Port school's award for cancer project

Coláiste Iosagáin 'Man Up' project wins 'Young Social Innovators' award

Port school's award for cancer project
By Lynda Kiernan lynda.kiernan@leinsterexpress.ie @laoisnews

A project on testicular cancer awareness has won Coláiste Iosagáin's TYs the national Young Social Innovators award.

Transition year class 2, led by teacher Carol Browne, decided last September on their 'Man Up' project, highlighting a cancer that affects young men, because many students knew little about it, or how to check for it.

“Testicular cancer is rare, but is the most common cancer found in young men between 15 and 35 years of age and we, especially the boys in the class, felt we had little knowledge of it.

We learned that 30,000 new cancer cases are diagnosed in Ireland each year, but also that 30% of cancer related deaths are preventable through lifestyle changes such as early detection,” said student Niamh Lawlor.

They enlisted the help of the Irish Cancer Society, The Oncology Unit, Tullamore, local GPs and testicular cancer survivors to analyse information and examine statistics.

To get their message out they set up twitter (letstackleTC) and instagram (tackletesticularcancer) accounts.

Campaign posters ‘Let’s Tackle Testicular Cancer’ also went up around the school to encourage self-examination and discussion of testicular cancer, its causes, effects and prevention.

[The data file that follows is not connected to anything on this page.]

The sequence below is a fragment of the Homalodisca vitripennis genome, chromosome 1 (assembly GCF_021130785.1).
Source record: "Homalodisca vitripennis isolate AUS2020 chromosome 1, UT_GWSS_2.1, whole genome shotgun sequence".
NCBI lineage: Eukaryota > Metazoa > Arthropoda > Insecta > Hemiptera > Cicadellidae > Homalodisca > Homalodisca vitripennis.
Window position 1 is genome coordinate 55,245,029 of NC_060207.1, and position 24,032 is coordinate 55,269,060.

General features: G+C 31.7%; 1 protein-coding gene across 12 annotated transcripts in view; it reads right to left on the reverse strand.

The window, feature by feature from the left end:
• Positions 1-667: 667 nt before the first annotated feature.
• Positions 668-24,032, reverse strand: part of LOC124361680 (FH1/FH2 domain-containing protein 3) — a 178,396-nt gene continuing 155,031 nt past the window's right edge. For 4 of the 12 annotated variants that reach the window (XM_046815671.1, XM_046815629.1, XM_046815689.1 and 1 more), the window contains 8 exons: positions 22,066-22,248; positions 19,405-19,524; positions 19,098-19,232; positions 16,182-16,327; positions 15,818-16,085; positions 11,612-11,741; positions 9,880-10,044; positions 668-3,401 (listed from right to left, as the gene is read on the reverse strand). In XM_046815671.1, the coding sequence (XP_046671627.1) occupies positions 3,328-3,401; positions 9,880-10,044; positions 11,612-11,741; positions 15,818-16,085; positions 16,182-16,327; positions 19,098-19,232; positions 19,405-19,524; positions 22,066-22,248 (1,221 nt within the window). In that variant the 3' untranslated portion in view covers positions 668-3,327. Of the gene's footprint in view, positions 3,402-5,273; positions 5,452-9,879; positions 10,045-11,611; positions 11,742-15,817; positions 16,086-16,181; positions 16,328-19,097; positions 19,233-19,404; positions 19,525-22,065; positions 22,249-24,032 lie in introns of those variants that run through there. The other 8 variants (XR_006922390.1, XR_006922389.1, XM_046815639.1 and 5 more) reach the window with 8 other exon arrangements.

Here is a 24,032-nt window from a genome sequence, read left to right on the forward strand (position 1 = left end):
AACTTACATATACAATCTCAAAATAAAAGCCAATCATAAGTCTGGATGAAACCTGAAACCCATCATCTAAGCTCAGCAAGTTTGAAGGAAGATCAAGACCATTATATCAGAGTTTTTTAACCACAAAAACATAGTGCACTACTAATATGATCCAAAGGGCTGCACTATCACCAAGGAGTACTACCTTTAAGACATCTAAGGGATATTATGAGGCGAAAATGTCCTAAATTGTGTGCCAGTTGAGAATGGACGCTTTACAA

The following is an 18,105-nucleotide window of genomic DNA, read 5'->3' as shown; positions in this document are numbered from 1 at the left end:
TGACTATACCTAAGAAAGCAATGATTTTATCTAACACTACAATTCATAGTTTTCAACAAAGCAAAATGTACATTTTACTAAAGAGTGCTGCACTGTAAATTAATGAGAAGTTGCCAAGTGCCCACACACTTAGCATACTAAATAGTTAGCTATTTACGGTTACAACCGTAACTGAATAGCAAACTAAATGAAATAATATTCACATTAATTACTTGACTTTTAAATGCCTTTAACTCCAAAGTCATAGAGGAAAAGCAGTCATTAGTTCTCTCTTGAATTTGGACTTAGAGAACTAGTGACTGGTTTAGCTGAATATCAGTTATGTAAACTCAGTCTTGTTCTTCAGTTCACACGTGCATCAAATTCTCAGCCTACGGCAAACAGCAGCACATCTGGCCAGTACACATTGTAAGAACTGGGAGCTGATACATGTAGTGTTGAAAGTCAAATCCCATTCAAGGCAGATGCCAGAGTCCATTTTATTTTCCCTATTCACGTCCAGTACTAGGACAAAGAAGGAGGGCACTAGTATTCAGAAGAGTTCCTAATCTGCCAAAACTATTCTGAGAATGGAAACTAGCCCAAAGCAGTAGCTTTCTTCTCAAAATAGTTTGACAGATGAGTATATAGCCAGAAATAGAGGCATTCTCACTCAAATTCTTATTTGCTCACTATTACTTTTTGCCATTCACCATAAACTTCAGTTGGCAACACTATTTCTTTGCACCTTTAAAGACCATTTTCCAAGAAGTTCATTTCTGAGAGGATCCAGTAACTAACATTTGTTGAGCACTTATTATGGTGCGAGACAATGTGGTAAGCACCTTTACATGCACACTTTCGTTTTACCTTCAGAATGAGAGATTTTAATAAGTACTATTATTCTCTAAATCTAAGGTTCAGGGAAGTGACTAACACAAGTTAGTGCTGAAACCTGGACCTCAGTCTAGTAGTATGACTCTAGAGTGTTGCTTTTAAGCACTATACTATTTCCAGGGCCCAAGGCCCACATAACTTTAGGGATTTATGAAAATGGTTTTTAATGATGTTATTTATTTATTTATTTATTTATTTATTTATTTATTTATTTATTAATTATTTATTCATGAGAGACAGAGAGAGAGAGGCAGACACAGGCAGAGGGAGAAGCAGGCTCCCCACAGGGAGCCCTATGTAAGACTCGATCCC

The students also promoted the positive message of the 95 percent survival rates for testicular cancer when detected early.

They printed stickers for local sports clubs to display in dressing rooms with a step by step guide on monthly self examination.

They held an awareness day 'Keep your Eye on the Ball' on March 16 in school, with fun sports stations, 'tackle' games, and information stands on cancer, causes, prevention and coping with diagnosis, helped by Leinster’s Leo the Lion and Portarlington Rugby Club.

It has had a real effect.

“We have seen a real change in the school. We reduced the stigma and myths surrounding cancer. We opened conversations on social media and links between the school and sports clubs to encourage young men to take pride in their health and well-being,” said Rachel Downey.

The students qualified at YSI's Regional ‘Speak Outs’ in Kilkenny in March and were invited to ‘Showcase’ at the National Awards in City West on May 10.

From the 454 national YSI projects submitted, they were chosen as winners of their challenge category ‘Making Our World Healthier – Physical Well Being’.

“Having our school name and project announced among the 6,000 students in City West was a highlight of the year and a huge honour,” said Rebecca Fitzpatrick.